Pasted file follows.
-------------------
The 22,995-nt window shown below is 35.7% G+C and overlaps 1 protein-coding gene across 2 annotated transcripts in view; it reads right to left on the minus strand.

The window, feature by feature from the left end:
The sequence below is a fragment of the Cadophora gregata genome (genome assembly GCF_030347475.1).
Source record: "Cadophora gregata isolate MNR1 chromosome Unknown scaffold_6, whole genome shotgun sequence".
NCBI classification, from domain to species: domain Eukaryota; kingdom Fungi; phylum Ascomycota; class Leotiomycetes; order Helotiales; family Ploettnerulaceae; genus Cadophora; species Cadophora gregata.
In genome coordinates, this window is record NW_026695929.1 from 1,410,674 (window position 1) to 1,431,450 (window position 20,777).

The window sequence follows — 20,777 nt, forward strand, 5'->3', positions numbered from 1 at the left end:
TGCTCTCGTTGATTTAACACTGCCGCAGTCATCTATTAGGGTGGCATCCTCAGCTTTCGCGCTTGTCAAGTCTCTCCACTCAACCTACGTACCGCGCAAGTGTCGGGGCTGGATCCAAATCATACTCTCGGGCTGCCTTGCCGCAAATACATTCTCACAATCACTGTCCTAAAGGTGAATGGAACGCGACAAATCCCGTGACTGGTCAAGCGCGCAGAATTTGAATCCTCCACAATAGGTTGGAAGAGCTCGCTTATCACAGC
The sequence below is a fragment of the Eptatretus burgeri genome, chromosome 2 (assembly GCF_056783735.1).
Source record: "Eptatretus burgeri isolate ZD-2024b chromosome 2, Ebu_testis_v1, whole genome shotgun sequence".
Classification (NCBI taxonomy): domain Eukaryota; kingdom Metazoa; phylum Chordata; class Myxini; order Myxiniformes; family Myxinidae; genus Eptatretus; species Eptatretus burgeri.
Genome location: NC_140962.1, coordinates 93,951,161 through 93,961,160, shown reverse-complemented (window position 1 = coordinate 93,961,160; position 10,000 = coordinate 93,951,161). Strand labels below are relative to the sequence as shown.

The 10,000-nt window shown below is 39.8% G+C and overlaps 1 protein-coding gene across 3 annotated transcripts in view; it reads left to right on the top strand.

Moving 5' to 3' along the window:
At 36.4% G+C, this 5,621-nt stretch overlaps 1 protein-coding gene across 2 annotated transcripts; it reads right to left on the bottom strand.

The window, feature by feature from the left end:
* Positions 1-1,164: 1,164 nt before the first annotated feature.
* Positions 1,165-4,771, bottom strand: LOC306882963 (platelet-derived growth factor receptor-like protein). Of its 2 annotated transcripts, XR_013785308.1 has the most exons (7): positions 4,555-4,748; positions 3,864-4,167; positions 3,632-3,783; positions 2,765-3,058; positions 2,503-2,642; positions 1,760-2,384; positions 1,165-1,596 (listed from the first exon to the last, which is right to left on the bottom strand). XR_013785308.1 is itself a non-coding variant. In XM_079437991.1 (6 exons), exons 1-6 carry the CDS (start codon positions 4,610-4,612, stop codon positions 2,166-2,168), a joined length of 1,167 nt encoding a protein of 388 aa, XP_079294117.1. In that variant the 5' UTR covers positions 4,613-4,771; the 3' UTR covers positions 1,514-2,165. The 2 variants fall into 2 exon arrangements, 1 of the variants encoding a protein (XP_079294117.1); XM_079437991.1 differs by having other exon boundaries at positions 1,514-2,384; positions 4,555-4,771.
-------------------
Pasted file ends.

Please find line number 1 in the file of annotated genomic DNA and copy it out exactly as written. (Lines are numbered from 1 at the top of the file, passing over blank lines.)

The 22,995-nt window shown below is 35.7% G+C and overlaps 1 protein-coding gene across 2 annotated transcripts in view; it reads right to left on the minus strand.